Startup Illusions: The Chasm Between Idea and Company is Likely a Lot Wider Than You Think

This is Heidi. She’s a Standard Poodle and Wheaten Terrier. She is nice and is ours.

On a very warm Saturday last week, we were out for our daily long walk at the beach in Toronto when she decided to run over to a cute Great Dane puppy a few meters away. There’s a lot of super solid ice under my paws now, so everything must be—


She was fine. She has fully webbed feet and a Canada Pooch (really) parka. She dragged herself out, shook vigorously, and resumed her day.

It’s not as easy with startups.

My friend and one of the brightest startup minds I know – David Quail – wrote a superb piece here in Techvibes on false positives. He argued that startups should strongly consider choosing Canada because of the false positives prevalent in Silicon Valley. I totally agree with David (pretty much always do) but also feel that this has spread to Canada, especially since the start of 2014.

Sochi made it clear to the world that, in Canada, #WeAreWinter. But Canadian startups (and my puppy) need to quickly get better at predicting the effect of changes in the weather.

Funding, as one example. In Silicon Valley, startups have a much more clearly-defined sense that friends and family and small angel rounds will likely not translate into later round funding, if we simply play the omnipresent percentages. Canadians are wildly optimistic about changes in seasons—our startups equally so when they receive any funding.

In Silicon Valley, there is a stronger realization that startups need to keep their eyes on the prize that is revenue. Often in Canada, the effort to cobble together funding to extend an early round takes attention and focus away from what has to be king, queen and prince: sales.

I think back to my earlier life as a competitive athlete and then a high school varsity coach. I had players who aspired to play college ball. They worked hard and believed and did a lot of things right. But they dramatically underestimated the leap from being a great high school athlete to an NCAA division I athlete. It. Is. Massive.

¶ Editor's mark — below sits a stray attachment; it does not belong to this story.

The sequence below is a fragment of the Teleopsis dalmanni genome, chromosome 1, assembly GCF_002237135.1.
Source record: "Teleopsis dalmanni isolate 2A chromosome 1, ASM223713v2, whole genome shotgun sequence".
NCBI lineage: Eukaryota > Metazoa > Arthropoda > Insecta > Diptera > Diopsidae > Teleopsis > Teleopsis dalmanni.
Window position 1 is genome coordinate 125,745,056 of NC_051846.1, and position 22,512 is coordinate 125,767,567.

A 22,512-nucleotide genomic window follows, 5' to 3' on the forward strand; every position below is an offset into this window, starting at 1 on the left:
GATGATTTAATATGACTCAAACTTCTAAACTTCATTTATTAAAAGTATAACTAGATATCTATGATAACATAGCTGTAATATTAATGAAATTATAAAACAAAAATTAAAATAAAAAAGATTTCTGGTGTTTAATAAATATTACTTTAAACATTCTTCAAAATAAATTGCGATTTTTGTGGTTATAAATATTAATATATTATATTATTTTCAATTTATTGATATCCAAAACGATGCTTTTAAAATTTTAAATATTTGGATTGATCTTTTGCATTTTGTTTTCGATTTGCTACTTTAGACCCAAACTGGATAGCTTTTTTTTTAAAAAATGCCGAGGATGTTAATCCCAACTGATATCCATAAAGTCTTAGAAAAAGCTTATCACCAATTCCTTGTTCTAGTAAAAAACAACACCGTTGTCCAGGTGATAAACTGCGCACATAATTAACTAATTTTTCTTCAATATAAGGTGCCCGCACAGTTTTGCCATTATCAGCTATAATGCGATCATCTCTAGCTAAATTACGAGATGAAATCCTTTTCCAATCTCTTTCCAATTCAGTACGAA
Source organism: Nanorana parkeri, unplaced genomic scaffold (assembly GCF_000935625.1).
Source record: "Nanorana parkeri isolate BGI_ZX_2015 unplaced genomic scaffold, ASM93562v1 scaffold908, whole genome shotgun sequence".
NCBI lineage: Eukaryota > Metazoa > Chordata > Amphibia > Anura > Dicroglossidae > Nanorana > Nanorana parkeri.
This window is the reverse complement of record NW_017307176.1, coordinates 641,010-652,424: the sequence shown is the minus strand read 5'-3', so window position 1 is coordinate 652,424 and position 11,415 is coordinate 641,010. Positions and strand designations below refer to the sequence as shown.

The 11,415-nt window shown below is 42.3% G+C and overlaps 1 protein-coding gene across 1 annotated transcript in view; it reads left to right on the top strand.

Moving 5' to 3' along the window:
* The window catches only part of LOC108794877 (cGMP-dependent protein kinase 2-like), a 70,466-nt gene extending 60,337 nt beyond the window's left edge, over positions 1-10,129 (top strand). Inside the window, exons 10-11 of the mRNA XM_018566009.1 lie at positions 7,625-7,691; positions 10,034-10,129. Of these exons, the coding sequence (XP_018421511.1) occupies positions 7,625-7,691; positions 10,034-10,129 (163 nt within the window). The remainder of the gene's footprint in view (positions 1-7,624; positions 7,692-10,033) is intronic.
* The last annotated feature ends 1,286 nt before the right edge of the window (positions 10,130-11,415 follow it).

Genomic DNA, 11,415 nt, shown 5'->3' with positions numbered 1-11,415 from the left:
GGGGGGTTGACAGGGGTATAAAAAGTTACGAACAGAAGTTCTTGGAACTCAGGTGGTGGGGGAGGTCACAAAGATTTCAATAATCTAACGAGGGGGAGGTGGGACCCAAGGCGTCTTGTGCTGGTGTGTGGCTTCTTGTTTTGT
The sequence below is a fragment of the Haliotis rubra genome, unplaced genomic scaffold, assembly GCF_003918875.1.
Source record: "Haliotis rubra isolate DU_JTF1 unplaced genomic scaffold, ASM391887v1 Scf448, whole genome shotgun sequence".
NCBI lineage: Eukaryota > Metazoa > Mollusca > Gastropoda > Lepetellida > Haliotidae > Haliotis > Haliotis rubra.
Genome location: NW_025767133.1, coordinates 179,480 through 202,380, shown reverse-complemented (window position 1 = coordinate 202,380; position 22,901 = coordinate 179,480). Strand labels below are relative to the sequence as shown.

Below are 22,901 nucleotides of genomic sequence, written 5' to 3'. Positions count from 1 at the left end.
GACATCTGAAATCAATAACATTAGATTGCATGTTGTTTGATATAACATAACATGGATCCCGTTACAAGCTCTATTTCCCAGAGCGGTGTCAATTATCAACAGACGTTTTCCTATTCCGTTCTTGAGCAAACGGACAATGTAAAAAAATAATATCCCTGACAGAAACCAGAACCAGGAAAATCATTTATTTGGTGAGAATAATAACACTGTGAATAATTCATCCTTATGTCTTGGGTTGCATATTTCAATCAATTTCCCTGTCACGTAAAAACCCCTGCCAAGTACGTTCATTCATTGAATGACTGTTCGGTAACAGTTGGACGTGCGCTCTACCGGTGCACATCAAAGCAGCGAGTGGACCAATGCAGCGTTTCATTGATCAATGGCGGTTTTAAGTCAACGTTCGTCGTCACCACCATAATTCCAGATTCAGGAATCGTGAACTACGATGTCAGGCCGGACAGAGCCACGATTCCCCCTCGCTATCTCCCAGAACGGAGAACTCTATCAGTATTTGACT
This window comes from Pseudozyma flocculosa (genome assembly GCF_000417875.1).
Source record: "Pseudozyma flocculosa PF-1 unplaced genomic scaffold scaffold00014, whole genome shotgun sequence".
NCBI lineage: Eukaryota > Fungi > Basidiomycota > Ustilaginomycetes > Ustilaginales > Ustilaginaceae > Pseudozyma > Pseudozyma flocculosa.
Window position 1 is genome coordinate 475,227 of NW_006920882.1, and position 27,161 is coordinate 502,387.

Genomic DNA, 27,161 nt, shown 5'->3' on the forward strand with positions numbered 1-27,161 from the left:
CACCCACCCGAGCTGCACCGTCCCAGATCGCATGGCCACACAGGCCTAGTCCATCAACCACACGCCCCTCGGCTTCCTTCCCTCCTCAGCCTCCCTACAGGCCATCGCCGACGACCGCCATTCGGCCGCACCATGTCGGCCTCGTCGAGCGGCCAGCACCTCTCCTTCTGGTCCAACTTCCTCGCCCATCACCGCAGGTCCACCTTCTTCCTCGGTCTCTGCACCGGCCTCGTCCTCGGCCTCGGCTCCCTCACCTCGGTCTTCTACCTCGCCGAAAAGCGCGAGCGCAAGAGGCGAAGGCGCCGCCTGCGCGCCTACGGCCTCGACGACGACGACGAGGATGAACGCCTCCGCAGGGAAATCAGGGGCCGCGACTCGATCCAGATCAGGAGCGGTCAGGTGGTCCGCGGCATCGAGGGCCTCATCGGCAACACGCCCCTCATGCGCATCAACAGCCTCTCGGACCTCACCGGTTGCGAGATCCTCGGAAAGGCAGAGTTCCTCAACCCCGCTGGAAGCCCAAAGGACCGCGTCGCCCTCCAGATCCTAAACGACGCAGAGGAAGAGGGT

So are the leaps from idea to iteration to “holy crap, we’re actually running a business.” There are always little cracks that quickly become chasms.

While I’m biased from my own history as an educator, I’m convinced that making information, mentorship, advisory, and coaching widely available is the way to avoid the pitfalls of false positives. I wrote about this on Medium last year, where I compared and contrasted the rules of the kids’ game, Candy Land, with the realities of the startup world. In both, success can sneak up on you, as can the chute downwards. Sometimes we think we’re stepping on to a ladder (or piece of ice) and then, yeah. 

For those who remember the TV series “Friends,” you’ll also remember Jon Favreau’s character, startup guru-ninja-rockstar Pete Becker. Pete invented software in his parents’ garage and became fabulously wealthy. Having, in his own words, “conquered the startup world,” he set his sites on “conquering the physical world,” by becoming a mixed-martial arts champion. Here’s how it went



It’s one thing when we take a false positive and miss a startup milestone, another thing entirely when we do so and enter a fighting cage with a gentleman named “The Destroyer of All of the Things.” We should be more careful about doing both.